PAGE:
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US risks debt default as soon as July: budget office

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The world's biggest economy could face severe disruption with Republicans in Congress threatening to refuse the usual annual rubber stamping of a rise in the legal borrowing limit, which could push the United States into default./AFP
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Feb 16, 2023 - 01:40 AM

WASHINGTON — The United States risks defaulting on payment obligations as soon as July, if lawmakers fail to resolve a gridlock and raise the federal borrowing limit, according to Congressional Budget Office estimates Wednesday.

The forecast by the nonpartisan office serving Congress comes as Republicans threaten to block the usually rubber-stamp approval for raising the nation’s credit limit, if Democrats do not first agree to steep future budget cuts.

“If the debt limit remains unchanged, the government’s ability to borrow using extraordinary measures will be exhausted between July and September 2023,” said the CBO.

The latest estimate provides another benchmark on top of the Treasury Department’s expectations.

In January, the US hit its $31.4 trillion borrowing cap, prompting the Treasury to start measures that allow it to continue financing the government’s activities.

The Treasury earlier said its cash and “extraordinary measures” would likely last until early June.

“If the debt limit is not raised or suspended before the extraordinary measures are exhausted, the government would be unable to pay its obligations fully,” the CBO warned Wednesday.

“As a result, the government would have to delay making payments for some activities, default on its debt obligations, or both,” it added.

But the date when measures are exhausted remains uncertain as the timing and amount of revenue collections and spending could differ from projections, the CBO said.

In particular, if collections fall short, the Treasury could run out of funds before July, the office added.

Taking economy ‘hostage’ 

For now, the Treasury’s tools and regular cash inflows would allow it to finance the government’s activities “until the summer without an increase in the debt ceiling, a delay in payments, or a default,” the CBO said.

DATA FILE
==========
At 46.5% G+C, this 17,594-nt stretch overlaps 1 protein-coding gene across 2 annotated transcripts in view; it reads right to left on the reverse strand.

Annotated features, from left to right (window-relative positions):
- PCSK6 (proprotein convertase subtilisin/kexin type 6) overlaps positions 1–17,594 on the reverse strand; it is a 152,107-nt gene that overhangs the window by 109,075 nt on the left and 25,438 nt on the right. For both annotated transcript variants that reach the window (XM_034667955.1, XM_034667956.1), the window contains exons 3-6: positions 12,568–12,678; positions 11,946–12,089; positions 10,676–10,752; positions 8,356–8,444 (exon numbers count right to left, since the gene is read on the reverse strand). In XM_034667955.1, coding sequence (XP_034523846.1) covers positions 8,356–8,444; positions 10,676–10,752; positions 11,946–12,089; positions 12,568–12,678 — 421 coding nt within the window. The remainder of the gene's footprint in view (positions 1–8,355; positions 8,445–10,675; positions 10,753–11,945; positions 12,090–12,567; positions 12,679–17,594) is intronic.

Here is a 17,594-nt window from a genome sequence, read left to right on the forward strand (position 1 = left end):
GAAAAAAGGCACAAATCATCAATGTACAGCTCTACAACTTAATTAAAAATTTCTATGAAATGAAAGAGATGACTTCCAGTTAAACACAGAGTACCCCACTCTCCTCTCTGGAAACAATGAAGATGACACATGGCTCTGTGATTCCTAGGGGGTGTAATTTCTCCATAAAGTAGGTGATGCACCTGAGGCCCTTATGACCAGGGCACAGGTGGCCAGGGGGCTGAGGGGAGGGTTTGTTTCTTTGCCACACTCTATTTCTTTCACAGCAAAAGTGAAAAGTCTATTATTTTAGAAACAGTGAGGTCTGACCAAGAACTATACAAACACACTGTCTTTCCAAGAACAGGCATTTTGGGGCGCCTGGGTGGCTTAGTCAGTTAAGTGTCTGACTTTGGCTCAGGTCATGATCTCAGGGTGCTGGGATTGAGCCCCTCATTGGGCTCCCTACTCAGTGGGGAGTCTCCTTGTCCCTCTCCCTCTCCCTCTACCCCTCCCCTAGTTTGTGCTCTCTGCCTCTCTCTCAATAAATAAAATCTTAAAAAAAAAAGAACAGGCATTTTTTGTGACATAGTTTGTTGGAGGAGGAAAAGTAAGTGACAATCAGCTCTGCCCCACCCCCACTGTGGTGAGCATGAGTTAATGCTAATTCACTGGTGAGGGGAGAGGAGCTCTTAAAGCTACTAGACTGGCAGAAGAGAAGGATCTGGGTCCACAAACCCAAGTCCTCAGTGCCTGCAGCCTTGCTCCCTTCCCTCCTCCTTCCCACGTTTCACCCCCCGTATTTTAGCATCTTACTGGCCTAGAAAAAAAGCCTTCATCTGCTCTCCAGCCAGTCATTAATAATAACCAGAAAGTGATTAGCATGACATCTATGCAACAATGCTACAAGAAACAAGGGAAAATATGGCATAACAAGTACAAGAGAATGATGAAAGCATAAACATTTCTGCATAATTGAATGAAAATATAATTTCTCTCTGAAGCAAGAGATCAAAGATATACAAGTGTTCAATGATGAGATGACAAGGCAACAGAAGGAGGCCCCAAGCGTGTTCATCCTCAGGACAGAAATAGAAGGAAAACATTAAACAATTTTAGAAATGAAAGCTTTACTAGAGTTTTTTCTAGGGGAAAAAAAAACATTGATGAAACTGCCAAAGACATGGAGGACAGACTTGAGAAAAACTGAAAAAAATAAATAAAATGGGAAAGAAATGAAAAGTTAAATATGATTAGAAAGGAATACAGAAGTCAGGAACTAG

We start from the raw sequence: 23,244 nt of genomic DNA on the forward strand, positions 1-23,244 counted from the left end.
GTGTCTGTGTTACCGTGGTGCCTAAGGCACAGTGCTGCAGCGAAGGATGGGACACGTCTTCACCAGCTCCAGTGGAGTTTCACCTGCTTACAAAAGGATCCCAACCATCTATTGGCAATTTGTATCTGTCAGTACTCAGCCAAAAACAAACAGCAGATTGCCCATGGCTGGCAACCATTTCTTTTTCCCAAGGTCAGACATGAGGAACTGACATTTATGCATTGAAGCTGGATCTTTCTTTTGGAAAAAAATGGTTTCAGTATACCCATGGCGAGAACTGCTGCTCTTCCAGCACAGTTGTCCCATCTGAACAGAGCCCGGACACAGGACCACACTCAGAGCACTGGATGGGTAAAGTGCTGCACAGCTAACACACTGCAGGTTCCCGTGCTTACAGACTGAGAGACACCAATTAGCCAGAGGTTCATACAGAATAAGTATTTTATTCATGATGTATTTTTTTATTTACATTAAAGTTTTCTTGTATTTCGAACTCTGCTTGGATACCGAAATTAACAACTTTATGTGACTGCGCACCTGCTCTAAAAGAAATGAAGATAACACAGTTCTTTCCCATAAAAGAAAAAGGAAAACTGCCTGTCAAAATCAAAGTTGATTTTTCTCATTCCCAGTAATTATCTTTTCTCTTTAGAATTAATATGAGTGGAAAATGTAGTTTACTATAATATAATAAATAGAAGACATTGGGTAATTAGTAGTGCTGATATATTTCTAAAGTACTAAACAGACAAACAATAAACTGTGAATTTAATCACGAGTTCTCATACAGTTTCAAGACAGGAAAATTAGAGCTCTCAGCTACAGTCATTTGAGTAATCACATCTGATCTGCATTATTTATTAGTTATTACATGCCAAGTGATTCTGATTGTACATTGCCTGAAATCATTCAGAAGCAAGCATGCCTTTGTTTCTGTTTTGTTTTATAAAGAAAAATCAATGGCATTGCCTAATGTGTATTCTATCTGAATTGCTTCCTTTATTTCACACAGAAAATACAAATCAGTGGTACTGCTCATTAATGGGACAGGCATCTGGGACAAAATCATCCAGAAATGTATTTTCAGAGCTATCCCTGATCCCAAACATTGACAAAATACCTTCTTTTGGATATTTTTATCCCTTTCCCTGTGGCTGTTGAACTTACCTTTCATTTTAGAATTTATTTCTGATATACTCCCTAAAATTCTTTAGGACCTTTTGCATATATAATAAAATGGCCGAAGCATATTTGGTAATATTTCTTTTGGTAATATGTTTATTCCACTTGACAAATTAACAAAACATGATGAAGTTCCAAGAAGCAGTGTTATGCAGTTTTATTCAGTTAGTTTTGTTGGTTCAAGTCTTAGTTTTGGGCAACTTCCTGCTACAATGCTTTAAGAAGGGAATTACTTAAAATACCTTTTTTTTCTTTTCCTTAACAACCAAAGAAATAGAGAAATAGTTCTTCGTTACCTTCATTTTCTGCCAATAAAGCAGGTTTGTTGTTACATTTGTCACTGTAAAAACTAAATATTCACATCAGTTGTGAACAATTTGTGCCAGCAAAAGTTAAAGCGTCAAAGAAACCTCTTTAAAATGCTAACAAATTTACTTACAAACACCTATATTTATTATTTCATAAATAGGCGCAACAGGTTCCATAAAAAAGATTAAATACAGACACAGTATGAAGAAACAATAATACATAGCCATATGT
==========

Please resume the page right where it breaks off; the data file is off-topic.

The White House accuses Republicans of taking the economy “hostage” in order to posture as fiscally responsible.

On Tuesday, Democratic Senate Majority Leader Chuck Schumer told reporters: “We’re continuing to speak to how bad it would be to allow the nation to default…. It’s going to affect every American family badly.”

At the start of the month, Republican speaker of the House of Representatives Kevin McCarthy said talks with President Joe Biden on the debt ceiling went well.

But both sides have yet to reach a deal.

It is hard for either party to say where they can find significant reductions unless they go into areas like Social Security, Medicare, Medicaid or other government-subsidized healthcare — which are usually politically untouchable.

Growing debt

In a separate report released Wednesday, the CBO said it projects a federal budget deficit of $1.4 trillion for 2023.

This amounts to 5.3 percent of gross domestic product and is set to reach 6.9 percent of GDP in 2033 — a level exceeded only five times since 1946.

And the shortfall is set to hit $2.7 trillion in 2033.

Meanwhile, the debt-to-GDP ratio is expected to rise each year, hitting a record high of 118 percent by 2033, said the CBO.

“Debt would continue to grow beyond 2033 if current laws generally remained unchanged,” the report said.

This comes as the growth of interest costs and mandatory spending outpaces increases in revenues and the economy.

Newly-enacted legislation also adds to deficit predictions, noted CBO director Phillip Swagel.

The rise in mandatory spending is driven by growing costs for Social Security and Medicare, he added.

“The cumulative deficit over the 2023–2032 period that we now project is $3 trillion larger than we projected last May,” Swagel said.

The CBO raised its deficit estimate for 2023 and projections over the next decade, in part to account for legislation enacted after the May 2022 forecast.

“Those changes included significant increases in outlays for mandatory veterans’ benefits and increases in outlays for discretionary defense programs,” it said.

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